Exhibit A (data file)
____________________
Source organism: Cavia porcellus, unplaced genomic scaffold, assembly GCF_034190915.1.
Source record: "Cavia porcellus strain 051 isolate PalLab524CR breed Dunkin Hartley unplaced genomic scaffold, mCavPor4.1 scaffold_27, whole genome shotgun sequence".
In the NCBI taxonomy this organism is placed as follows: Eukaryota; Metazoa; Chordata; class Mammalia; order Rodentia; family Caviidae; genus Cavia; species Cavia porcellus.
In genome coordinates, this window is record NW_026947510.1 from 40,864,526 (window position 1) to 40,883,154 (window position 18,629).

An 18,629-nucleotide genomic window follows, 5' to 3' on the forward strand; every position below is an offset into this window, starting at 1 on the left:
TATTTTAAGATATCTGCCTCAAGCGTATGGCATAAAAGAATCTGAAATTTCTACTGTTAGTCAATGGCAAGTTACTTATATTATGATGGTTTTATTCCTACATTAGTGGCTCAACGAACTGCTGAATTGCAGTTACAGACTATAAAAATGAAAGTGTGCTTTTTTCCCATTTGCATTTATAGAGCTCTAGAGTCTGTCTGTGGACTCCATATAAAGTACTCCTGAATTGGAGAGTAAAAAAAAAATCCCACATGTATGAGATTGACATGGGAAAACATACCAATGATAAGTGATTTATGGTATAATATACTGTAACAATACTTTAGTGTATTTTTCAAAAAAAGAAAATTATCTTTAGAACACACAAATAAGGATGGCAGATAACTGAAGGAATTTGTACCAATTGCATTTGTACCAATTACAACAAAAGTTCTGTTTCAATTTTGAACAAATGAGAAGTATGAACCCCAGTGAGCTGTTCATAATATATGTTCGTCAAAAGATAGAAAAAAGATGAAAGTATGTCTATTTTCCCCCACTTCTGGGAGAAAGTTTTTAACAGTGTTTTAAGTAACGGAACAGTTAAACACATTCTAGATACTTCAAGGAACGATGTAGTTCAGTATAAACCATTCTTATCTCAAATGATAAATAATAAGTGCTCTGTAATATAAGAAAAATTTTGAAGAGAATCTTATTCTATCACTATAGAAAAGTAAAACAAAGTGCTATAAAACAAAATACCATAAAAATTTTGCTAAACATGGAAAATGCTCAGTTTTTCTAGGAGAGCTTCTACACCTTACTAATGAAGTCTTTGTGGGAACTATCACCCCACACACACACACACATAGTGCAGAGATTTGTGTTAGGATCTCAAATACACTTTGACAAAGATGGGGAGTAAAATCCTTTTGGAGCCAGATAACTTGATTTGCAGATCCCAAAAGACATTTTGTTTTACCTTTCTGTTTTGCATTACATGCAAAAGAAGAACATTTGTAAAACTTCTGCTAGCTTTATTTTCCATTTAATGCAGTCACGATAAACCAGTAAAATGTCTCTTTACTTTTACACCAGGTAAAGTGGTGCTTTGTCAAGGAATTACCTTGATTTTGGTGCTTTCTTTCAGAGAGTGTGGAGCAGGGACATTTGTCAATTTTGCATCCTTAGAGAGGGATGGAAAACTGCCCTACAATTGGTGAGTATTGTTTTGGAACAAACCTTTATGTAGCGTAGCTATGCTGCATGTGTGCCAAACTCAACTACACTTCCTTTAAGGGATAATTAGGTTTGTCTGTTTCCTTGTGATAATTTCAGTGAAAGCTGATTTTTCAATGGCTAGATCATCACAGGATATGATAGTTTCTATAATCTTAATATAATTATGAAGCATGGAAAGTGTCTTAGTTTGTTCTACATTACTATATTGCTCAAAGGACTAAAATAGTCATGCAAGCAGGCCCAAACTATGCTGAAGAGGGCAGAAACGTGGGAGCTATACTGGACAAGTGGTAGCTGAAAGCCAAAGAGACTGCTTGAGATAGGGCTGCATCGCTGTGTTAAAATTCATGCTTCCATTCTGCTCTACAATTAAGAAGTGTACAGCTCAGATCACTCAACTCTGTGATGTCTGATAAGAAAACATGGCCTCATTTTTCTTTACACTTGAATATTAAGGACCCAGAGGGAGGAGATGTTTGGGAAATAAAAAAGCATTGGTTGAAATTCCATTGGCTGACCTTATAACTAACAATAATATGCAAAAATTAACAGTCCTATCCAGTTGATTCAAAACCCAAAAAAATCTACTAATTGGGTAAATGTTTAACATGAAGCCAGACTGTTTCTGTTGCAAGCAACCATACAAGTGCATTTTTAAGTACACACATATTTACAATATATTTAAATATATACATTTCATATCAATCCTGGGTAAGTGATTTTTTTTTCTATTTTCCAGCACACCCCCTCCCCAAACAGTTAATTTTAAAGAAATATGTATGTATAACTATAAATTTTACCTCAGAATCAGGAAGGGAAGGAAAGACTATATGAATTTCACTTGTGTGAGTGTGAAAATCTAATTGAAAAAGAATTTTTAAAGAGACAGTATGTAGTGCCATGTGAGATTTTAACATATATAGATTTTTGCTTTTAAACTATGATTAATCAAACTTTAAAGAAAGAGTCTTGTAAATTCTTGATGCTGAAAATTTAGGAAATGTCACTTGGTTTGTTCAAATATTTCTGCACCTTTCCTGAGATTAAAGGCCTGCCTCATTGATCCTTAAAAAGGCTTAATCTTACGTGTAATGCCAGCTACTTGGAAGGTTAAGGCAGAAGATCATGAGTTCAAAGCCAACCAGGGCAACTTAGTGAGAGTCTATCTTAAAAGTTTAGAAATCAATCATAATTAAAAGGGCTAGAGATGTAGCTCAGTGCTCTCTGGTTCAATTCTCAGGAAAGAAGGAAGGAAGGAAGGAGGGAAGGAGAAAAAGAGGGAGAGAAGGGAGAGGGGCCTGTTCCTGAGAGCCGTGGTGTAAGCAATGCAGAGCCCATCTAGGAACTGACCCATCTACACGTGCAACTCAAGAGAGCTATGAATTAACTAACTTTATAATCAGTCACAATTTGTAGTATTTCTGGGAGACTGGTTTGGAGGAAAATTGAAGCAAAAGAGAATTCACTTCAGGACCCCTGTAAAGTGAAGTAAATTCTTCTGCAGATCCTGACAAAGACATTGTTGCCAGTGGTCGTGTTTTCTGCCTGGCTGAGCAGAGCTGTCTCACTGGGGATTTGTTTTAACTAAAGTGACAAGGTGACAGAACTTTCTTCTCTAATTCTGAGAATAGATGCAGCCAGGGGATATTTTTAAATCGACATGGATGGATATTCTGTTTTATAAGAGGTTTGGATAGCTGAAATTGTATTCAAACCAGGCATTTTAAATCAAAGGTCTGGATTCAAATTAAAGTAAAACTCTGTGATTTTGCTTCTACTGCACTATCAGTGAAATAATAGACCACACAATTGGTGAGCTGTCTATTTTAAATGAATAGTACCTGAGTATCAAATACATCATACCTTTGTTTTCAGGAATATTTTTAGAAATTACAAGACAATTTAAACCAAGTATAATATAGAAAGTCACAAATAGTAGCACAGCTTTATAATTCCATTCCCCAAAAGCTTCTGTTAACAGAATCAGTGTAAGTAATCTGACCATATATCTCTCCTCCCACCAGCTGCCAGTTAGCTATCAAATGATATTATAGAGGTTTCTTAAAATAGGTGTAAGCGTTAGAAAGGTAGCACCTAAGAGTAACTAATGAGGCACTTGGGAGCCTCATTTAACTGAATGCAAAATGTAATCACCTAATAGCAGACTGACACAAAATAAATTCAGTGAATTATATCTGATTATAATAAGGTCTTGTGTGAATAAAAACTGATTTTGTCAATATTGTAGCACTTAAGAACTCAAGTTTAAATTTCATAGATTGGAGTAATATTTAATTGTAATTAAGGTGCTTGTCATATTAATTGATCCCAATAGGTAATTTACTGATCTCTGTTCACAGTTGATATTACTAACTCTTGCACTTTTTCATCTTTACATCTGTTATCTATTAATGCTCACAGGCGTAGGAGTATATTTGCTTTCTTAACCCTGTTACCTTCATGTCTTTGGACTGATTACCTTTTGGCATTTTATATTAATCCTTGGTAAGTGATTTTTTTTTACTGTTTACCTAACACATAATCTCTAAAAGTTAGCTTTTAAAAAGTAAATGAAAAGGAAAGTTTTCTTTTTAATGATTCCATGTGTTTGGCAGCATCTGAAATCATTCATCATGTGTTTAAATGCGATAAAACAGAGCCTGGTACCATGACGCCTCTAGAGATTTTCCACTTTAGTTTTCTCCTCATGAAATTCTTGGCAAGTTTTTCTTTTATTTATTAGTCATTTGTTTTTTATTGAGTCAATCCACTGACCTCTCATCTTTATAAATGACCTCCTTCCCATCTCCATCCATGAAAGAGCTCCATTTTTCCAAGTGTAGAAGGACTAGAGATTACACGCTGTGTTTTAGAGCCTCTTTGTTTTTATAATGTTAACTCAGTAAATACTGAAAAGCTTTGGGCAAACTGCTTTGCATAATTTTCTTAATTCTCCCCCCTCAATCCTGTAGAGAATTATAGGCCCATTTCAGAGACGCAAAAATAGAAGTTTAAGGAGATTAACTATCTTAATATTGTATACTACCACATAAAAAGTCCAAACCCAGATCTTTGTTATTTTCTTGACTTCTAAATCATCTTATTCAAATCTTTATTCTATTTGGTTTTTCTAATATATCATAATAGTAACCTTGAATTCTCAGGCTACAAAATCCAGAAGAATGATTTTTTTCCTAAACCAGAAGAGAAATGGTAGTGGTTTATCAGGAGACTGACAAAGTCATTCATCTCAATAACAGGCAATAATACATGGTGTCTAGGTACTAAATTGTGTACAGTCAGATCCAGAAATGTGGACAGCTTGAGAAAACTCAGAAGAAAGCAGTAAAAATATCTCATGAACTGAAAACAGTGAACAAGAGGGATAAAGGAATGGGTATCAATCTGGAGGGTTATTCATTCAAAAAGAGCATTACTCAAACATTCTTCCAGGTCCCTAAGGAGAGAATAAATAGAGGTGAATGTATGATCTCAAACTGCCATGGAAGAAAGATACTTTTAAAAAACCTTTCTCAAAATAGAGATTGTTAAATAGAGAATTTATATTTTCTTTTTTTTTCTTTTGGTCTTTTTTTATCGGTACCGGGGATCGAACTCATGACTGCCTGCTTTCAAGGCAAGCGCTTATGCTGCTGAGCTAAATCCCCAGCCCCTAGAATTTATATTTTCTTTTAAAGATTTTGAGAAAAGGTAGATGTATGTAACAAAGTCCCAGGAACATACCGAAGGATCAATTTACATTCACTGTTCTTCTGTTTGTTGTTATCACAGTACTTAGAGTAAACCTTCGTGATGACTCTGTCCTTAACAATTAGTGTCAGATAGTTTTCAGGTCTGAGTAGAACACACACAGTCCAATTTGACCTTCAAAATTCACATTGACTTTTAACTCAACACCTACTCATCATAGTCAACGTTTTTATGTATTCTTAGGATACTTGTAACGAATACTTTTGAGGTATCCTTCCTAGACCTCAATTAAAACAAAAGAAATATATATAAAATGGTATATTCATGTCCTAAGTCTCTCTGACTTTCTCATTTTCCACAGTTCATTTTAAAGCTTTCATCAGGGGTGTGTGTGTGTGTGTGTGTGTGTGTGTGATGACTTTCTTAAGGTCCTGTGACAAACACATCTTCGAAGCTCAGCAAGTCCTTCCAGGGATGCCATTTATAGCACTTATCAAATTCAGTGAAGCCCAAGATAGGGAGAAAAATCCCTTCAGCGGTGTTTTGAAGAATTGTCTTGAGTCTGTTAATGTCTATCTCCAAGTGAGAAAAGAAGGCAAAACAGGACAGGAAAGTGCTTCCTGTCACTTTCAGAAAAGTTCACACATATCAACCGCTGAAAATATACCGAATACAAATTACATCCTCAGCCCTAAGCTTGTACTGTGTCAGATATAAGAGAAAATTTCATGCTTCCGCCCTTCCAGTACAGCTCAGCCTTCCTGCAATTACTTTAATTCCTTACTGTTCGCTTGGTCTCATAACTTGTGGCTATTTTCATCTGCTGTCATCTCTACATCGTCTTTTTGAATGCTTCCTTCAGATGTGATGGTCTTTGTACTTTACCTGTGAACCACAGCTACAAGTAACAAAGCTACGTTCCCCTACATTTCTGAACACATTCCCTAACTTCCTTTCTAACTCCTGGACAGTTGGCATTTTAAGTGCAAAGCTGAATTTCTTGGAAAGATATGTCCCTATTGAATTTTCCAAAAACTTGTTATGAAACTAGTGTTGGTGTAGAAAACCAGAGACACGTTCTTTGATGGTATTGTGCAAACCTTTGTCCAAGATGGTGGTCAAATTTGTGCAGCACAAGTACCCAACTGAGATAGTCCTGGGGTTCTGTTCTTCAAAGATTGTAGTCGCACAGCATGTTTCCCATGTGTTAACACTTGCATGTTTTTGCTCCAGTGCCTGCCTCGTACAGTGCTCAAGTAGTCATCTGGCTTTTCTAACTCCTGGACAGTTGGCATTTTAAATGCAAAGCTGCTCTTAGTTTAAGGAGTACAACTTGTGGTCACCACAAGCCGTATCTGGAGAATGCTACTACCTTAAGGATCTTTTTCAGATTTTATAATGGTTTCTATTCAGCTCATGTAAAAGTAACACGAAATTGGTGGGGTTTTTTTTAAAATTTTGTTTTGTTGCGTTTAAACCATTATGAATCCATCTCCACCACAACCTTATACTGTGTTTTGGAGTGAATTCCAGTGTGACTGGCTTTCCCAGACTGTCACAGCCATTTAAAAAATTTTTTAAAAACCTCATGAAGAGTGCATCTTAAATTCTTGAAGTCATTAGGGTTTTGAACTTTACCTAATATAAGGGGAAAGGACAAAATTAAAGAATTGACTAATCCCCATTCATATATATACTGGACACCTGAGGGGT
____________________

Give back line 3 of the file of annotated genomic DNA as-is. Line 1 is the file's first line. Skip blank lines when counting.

In the NCBI taxonomy this organism is placed as follows: Eukaryota; Metazoa; Chordata; class Mammalia; order Rodentia; family Caviidae; genus Cavia; species Cavia porcellus.